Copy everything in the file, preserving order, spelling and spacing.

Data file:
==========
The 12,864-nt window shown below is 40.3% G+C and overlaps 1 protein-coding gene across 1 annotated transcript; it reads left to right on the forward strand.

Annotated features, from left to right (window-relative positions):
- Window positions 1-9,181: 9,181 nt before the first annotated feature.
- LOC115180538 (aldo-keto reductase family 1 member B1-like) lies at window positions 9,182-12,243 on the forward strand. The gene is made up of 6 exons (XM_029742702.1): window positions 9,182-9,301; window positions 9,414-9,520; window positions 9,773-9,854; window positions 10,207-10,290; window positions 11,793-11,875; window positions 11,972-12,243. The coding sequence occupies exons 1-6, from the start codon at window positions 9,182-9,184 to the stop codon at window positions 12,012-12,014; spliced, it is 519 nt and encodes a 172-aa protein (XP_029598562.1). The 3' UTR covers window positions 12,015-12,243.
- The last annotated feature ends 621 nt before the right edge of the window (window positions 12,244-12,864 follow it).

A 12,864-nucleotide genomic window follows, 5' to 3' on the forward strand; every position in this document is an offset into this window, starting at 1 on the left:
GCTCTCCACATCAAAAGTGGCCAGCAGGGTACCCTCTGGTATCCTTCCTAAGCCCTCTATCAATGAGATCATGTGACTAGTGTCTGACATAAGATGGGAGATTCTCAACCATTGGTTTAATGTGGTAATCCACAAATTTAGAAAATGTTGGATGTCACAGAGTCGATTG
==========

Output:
The 12,864-nt window shown below is 40.3% G+C and overlaps 1 protein-coding gene across 1 annotated transcript; it reads left to right on the forward strand.

Annotated features, from left to right (window-relative positions):
- Window positions 1-9,181: 9,181 nt before the first annotated feature.
- LOC115180538 (aldo-keto reductase family 1 member B1-like) lies at window positions 9,182-12,243 on the forward strand. The gene is made up of 6 exons (XM_029742702.1): window positions 9,182-9,301; window positions 9,414-9,520; window positions 9,773-9,854; window positions 10,207-10,290; window positions 11,793-11,875; window positions 11,972-12,243. The coding sequence occupies exons 1-6, from the start codon at window positions 9,182-9,184 to the stop codon at window positions 12,012-12,014; spliced, it is 519 nt and encodes a 172-aa protein (XP_029598562.1). The 3' UTR covers window positions 12,015-12,243.
- The last annotated feature ends 621 nt before the right edge of the window (window positions 12,244-12,864 follow it).

A 12,864-nucleotide genomic window follows, 5' to 3' on the forward strand; every position in this document is an offset into this window, starting at 1 on the left:
GCTCTCCACATCAAAAGTGGCCAGCAGGGTACCCTCTGGTATCCTTCCTAAGCCCTCTATCAATGAGATCATGTGACTAGTGTCTGACATAAGATGGGAGATTCTCAACCATTGGTTTAATGTGGTAATCCACAAATTTAGAAAATGTTGGATGTCACAGAGTCGATTG